From there we proceed chronologically through highlights such as Andy Warhol's Blow Job (1964), 60s dykesploitation flicks that were really aimed at straight men, the early films of John Waters, and The Rocky Horror Picture Show (1975) before spending considerable time with the two films most associated with the true birth of modern independent gay cinema: Donna Dietch's Desert Hearts (1985) and Bill Sherwood's Parting Glances (1986). Add a generous dollop of Gus Van Sant's also groundbreaking Mala Noche (1985) and then proceed to the meat of the movie: the new queer films of the early 1990s and the political climate that helped spawn them.

While impossible to include every important feature from the time, Fabulous does a good job at presenting the most important ones, with ample clips, from the edgy Paris is Burning (1990), Poison (1991), The Living End (1992), Swoon (1992), Go Fish (1994), and The Watermelon Woman (1996) to the more mainstream-ish later titles like Billy's Hollywood Screen Kiss (1998) and All Over the Guy (2001) to the Oscar winners: Boys Don't Cry (1999) and Brokeback Mountain (2005).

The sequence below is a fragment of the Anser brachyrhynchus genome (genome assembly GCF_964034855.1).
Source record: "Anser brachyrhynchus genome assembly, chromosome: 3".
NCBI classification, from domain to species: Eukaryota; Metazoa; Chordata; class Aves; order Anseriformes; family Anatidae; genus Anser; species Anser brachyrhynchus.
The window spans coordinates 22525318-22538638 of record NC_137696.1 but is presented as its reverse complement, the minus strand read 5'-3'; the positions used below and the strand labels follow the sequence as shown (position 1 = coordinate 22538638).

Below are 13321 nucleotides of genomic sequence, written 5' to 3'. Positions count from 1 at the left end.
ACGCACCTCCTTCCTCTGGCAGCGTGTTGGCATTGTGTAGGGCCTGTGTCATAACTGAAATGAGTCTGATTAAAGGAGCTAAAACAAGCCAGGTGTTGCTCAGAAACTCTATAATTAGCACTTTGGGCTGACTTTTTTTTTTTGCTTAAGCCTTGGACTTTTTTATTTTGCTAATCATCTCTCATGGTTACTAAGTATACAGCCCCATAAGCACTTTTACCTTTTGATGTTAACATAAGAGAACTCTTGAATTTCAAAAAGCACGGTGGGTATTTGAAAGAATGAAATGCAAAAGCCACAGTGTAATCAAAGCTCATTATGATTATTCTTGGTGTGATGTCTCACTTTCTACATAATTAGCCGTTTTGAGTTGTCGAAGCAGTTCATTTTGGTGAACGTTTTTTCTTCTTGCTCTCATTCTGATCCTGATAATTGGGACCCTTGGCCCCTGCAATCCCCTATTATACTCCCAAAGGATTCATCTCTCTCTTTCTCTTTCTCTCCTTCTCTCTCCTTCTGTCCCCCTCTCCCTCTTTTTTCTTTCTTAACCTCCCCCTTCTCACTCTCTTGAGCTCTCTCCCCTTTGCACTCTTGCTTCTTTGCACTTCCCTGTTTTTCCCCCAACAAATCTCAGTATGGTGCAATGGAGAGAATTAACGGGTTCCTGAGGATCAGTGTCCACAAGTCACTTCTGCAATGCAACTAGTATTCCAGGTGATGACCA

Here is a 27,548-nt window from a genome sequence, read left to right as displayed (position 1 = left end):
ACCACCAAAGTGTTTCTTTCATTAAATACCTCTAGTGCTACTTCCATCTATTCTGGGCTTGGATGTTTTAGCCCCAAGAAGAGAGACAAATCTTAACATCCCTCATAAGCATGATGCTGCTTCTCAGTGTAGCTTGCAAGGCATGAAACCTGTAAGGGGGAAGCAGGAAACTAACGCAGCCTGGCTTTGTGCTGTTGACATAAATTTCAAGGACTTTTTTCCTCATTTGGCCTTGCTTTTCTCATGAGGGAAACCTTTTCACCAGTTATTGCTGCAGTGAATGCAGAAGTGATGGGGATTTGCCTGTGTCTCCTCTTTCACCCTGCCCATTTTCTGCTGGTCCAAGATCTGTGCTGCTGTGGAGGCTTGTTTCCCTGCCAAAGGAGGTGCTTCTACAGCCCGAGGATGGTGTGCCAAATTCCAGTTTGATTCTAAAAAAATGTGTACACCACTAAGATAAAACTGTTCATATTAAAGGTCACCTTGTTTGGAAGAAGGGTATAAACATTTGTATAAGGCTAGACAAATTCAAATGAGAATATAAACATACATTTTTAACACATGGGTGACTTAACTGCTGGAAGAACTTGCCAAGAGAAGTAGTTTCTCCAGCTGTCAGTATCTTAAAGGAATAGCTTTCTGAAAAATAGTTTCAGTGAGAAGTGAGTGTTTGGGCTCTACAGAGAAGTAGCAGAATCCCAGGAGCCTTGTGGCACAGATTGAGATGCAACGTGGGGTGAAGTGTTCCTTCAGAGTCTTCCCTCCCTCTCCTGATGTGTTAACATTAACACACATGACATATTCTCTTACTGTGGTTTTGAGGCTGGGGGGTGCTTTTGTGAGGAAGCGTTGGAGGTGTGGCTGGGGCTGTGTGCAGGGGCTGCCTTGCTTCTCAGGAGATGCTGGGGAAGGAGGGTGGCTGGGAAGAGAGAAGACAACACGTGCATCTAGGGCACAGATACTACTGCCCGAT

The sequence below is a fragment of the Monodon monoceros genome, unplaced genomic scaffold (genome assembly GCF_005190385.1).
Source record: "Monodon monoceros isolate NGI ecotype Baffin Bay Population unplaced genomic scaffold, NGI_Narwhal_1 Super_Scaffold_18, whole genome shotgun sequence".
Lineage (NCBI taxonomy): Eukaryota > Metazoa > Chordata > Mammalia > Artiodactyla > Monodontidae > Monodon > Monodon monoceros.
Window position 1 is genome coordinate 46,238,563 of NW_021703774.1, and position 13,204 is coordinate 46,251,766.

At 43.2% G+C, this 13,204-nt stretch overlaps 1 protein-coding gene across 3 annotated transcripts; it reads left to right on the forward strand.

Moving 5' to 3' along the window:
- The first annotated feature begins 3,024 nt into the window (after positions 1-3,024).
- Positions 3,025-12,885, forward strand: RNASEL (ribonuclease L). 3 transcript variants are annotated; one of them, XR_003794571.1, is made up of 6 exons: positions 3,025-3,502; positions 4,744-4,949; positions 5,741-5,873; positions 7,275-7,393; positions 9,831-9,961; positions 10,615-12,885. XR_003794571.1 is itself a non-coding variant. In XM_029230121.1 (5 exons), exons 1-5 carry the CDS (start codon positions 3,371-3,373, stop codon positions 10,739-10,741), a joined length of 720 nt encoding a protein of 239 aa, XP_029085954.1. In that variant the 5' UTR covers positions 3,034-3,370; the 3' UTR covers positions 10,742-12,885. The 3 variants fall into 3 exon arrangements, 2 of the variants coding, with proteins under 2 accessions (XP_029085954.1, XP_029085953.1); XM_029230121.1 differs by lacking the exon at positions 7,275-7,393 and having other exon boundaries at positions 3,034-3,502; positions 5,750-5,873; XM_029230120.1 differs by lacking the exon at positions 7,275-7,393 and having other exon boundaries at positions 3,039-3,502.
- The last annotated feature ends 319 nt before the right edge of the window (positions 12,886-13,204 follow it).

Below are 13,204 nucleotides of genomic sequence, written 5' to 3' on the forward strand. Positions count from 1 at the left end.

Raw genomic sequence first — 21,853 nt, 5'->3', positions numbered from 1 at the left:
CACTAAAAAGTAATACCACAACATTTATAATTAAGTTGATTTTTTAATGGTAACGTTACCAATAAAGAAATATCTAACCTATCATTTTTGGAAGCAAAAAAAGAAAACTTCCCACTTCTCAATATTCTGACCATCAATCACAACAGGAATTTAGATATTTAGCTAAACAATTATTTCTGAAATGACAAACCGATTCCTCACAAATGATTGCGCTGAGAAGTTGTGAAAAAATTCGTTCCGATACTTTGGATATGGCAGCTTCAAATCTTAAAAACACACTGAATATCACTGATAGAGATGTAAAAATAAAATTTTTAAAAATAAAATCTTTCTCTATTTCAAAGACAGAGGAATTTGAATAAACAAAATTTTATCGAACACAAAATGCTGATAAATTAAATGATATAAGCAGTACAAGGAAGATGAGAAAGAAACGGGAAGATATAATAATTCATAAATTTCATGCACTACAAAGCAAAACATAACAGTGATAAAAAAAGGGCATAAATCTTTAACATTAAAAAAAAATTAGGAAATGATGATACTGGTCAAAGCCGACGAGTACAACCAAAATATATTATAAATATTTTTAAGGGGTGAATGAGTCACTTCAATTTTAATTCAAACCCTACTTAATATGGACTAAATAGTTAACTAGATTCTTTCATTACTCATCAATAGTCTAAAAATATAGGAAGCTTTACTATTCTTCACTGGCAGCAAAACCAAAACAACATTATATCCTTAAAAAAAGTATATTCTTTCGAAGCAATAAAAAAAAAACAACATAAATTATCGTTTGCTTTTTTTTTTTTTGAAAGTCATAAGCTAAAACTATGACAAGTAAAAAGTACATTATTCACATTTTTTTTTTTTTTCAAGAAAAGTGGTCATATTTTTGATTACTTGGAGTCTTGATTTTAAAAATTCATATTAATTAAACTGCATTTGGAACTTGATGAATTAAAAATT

Fabulous is filled with informed talking heads, including directors Gus Van Sant, Todd Haynes, John Waters, Rose Troche, John Cameron Mitchell, Ang Lee, Angela Robinson, Randy Barbado, Alice Wu and Don Roos. Other notables include actors Wilson Cruz, Alan Cumming and Jane Lynch, critic B. Ruby Rich, archivist Jenni Olson, Sundance programming director John Cooper, comic Maria Gomez and writer/activist Michelangelo Signorile.

Okay, and what do all these notable interview subjects have to say? We learn how Stonewall galvanized the gay community in the 1970s, and how a film like The Rocky Horror Picture Show allowed queer kids to "don't dream it, be it." The appearance of video stores in the 1980s caused a major shift as gays in small towns suddenly had access to films previously unavailable to them. The 80s was a decade where gays were no longer happy with being just a subculture, and AIDS forced countless people into the political arena while invigorating gay and lesbian artists to produce more challenging work..